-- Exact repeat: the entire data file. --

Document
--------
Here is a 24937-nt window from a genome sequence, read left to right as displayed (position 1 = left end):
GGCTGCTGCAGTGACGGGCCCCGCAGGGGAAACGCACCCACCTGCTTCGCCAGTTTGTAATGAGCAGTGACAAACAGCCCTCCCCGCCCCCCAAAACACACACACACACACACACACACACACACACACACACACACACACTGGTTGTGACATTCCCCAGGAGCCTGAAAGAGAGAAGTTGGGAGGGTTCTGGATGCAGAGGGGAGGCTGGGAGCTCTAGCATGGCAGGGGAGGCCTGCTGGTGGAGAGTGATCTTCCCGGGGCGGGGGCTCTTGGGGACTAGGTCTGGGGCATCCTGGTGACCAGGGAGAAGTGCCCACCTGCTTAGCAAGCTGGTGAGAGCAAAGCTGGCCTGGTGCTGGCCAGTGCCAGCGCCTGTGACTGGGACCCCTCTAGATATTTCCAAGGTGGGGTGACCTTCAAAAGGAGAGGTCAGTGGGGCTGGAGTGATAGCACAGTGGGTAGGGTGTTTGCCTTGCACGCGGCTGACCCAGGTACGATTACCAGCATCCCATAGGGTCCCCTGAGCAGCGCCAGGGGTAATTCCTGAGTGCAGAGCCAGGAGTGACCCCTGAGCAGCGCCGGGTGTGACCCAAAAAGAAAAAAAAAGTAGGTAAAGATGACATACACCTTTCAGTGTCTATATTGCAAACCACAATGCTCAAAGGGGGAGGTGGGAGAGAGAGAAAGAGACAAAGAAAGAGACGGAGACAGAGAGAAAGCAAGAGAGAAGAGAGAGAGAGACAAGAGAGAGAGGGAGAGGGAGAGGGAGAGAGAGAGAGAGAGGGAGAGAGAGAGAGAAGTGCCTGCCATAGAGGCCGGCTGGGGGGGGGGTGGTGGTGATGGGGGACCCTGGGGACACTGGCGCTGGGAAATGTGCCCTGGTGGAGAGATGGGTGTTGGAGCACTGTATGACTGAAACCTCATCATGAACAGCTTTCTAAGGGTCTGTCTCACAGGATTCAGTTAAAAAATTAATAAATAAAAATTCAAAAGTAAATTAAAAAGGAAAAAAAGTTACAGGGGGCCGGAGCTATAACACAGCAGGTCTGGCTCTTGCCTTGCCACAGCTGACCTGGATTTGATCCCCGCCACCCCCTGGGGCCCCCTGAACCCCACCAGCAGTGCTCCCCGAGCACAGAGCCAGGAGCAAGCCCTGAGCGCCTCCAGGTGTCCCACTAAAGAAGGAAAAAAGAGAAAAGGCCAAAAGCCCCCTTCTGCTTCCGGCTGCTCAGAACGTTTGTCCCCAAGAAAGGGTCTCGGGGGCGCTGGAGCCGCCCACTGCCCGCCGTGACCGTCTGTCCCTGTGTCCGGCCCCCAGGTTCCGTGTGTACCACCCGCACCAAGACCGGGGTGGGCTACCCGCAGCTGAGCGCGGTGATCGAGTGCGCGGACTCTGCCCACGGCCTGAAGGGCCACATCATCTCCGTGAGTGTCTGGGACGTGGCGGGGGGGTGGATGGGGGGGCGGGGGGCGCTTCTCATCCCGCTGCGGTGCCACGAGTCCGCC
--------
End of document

Here is a 24937-nt window from a genome sequence, read left to right as displayed (position 1 = left end):
GGCTGCTGCAGTGACGGGCCCCGCAGGGGAAACGCACCCACCTGCTTCGCCAGTTTGTAATGAGCAGTGACAAACAGCCCTCCCCGCCCCCCAAAACACACACACACACACACACACACACACACACACACACACACACACTGGTTGTGACATTCCCCAGGAGCCTGAAAGAGAGAAGTTGGGAGGGTTCTGGATGCAGAGGGGAGGCTGGGAGCTCTAGCATGGCAGGGGAGGCCTGCTGGTGGAGAGTGATCTTCCCGGGGCGGGGGCTCTTGGGGACTAGGTCTGGGGCATCCTGGTGACCAGGGAGAAGTGCCCACCTGCTTAGCAAGCTGGTGAGAGCAAAGCTGGCCTGGTGCTGGCCAGTGCCAGCGCCTGTGACTGGGACCCCTCTAGATATTTCCAAGGTGGGGTGACCTTCAAAAGGAGAGGTCAGTGGGGCTGGAGTGATAGCACAGTGGGTAGGGTGTTTGCCTTGCACGCGGCTGACCCAGGTACGATTACCAGCATCCCATAGGGTCCCCTGAGCAGCGCCAGGGGTAATTCCTGAGTGCAGAGCCAGGAGTGACCCCTGAGCAGCGCCGGGTGTGACCCAAAAAGAAAAAAAAAGTAGGTAAAGATGACATACACCTTTCAGTGTCTATATTGCAAACCACAATGCTCAAAGGGGGAGGTGGGAGAGAGAGAAAGAGACAAAGAAAGAGACGGAGACAGAGAGAAAGCAAGAGAGAAGAGAGAGAGAGACAAGAGAGAGAGGGAGAGGGAGAGGGAGAGAGAGAGAGAGAGGGAGAGAGAGAGAGAAGTGCCTGCCATAGAGGCCGGCTGGGGGGGGGGTGGTGGTGATGGGGGACCCTGGGGACACTGGCGCTGGGAAATGTGCCCTGGTGGAGAGATGGGTGTTGGAGCACTGTATGACTGAAACCTCATCATGAACAGCTTTCTAAGGGTCTGTCTCACAGGATTCAGTTAAAAAATTAATAAATAAAAATTCAAAAGTAAATTAAAAAGGAAAAAAAGTTACAGGGGGCCGGAGCTATAACACAGCAGGTCTGGCTCTTGCCTTGCCACAGCTGACCTGGATTTGATCCCCGCCACCCCCTGGGGCCCCCTGAACCCCACCAGCAGTGCTCCCCGAGCACAGAGCCAGGAGCAAGCCCTGAGCGCCTCCAGGTGTCCCACTAAAGAAGGAAAAAAGAGAAAAGGCCAAAAGCCCCCTTCTGCTTCCGGCTGCTCAGAACGTTTGTCCCCAAGAAAGGGTCTCGGGGGCGCTGGAGCCGCCCACTGCCCGCCGTGACCGTCTGTCCCTGTGTCCGGCCCCCAGGTTCCGTGTGTACCACCCGCACCAAGACCGGGGTGGGCTACCCGCAGCTGAGCGCGGTGATCGAGTGCGCGGACTCTGCCCACGGCCTGAAGGGCCACATCATCTCCGTGAGTGTCTGGGACGTGGCGGGGGGGTGGATGGGGGGGCGGGGGGCGCTTCTCATCCCGCTGCGGTGCCACGAGTCCGCC